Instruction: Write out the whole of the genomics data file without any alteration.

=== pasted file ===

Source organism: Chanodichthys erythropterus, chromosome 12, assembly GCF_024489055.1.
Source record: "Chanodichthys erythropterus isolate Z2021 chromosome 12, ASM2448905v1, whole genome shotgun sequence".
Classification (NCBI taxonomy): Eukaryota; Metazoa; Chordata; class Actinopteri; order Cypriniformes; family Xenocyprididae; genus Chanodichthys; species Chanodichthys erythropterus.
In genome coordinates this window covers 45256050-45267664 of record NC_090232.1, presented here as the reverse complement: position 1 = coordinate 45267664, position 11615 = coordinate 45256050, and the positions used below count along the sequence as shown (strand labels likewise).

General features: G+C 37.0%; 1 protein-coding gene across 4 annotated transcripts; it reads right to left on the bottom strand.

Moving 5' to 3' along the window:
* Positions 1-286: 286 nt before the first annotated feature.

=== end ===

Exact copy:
Source organism: Chanodichthys erythropterus, chromosome 12, assembly GCF_024489055.1.
Source record: "Chanodichthys erythropterus isolate Z2021 chromosome 12, ASM2448905v1, whole genome shotgun sequence".
Classification (NCBI taxonomy): Eukaryota; Metazoa; Chordata; class Actinopteri; order Cypriniformes; family Xenocyprididae; genus Chanodichthys; species Chanodichthys erythropterus.
In genome coordinates this window covers 45256050-45267664 of record NC_090232.1, presented here as the reverse complement: position 1 = coordinate 45267664, position 11615 = coordinate 45256050, and the positions used below count along the sequence as shown (strand labels likewise).

General features: G+C 37.0%; 1 protein-coding gene across 4 annotated transcripts; it reads right to left on the bottom strand.

Moving 5' to 3' along the window:
* Positions 1-286: 286 nt before the first annotated feature.